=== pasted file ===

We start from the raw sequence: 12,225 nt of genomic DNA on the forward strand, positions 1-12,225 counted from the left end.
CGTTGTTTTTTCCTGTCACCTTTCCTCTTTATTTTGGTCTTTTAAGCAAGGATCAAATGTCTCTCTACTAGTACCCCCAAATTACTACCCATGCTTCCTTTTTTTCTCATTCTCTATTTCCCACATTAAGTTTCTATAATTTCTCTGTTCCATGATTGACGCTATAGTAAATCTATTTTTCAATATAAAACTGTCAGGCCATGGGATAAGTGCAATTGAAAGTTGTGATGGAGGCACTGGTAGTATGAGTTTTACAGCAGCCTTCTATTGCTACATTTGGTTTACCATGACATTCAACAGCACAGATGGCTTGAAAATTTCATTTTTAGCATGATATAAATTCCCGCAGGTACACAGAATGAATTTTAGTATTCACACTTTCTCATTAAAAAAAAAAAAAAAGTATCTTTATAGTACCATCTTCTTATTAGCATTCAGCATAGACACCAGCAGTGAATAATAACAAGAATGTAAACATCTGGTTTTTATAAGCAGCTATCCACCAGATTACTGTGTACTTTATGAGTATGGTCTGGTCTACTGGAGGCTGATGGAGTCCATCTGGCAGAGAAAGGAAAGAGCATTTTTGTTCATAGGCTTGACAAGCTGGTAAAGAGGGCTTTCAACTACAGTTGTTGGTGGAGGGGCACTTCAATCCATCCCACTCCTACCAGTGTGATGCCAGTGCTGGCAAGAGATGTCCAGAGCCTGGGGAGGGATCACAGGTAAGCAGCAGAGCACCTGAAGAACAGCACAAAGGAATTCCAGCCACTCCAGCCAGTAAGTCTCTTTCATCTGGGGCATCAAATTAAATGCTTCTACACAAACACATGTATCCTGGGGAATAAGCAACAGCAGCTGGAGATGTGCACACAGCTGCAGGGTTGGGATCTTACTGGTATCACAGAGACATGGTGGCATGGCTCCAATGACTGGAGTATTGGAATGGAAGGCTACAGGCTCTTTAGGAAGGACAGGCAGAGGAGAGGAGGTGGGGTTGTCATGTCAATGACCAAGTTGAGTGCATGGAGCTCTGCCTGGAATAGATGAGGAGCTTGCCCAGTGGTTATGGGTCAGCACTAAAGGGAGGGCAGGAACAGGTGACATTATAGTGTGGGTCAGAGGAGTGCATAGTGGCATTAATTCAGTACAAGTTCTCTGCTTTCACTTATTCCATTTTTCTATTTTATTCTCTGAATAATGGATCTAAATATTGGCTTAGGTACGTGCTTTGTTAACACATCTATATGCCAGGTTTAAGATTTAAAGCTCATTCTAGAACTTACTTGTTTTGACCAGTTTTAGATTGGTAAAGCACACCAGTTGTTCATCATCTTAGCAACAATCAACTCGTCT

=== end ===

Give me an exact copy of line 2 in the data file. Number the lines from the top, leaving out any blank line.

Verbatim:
CGTTGTTTTTTCCTGTCACCTTTCCTCTTTATTTTGGTCTTTTAAGCAAGGATCAAATGTCTCTCTACTAGTACCCCCAAATTACTACCCATGCTTCCTTTTTTTCTCATTCTCTATTTCCCACATTAAGTTTCTATAATTTCTCTGTTCCATGATTGACGCTATAGTAAATCTATTTTTCAATATAAAACTGTCAGGCCATGGGATAAGTGCAATTGAAAGTTGTGATGGAGGCACTGGTAGTATGAGTTTTACAGCAGCCTTCTATTGCTACATTTGGTTTACCATGACATTCAACAGCACAGATGGCTTGAAAATTTCATTTTTAGCATGATATAAATTCCCGCAGGTACACAGAATGAATTTTAGTATTCACACTTTCTCATTAAAAAAAAAAAAAAAGTATCTTTATAGTACCATCTTCTTATTAGCATTCAGCATAGACACCAGCAGTGAATAATAACAAGAATGTAAACATCTGGTTTTTATAAGCAGCTATCCACCAGATTACTGTGTACTTTATGAGTATGGTCTGGTCTACTGGAGGCTGATGGAGTCCATCTGGCAGAGAAAGGAAAGAGCATTTTTGTTCATAGGCTTGACAAGCTGGTAAAGAGGGCTTTCAACTACAGTTGTTGGTGGAGGGGCACTTCAATCCATCCCACTCCTACCAGTGTGATGCCAGTGCTGGCAAGAGATGTCCAGAGCCTGGGGAGGGATCACAGGTAAGCAGCAGAGCACCTGAAGAACAGCACAAAGGAATTCCAGCCACTCCAGCCAGTAAGTCTCTTTCATCTGGGGCATCAAATTAAATGCTTCTACACAAACACATGTATCCTGGGGAATAAGCAACAGCAGCTGGAGATGTGCACACAGCTGCAGGGTTGGGATCTTACTGGTATCACAGAGACATGGTGGCATGGCTCCAATGACTGGAGTATTGGAATGGAAGGCTACAGGCTCTTTAGGAAGGACAGGCAGAGGAGAGGAGGTGGGGTTGTCATGTCAATGACCAAGTTGAGTGCATGGAGCTCTGCCTGGAATAGATGAGGAGCTTGCCCAGTGGTTATGGGTCAGCACTAAAGGGAGGGCAGGAACAGGTGACATTATAGTGTGGGTCAGAGGAGTGCATAGTGGCATTAATTCAGTACAAGTTCTCTGCTTTCACTTATTCCATTTTTCTATTTTATTCTCTGAATAATGGATCTAAATATTGGCTTAGGTACGTGCTTTGTTAACACATCTATATGCCAGGTTTAAGATTTAAAGCTCATTCTAGAACTTACTTGTTTTGACCAGTTTTAGATTGGTAAAGCACACCAGTTGTTCATCATCTTAGCAACAATCAACTCGTCT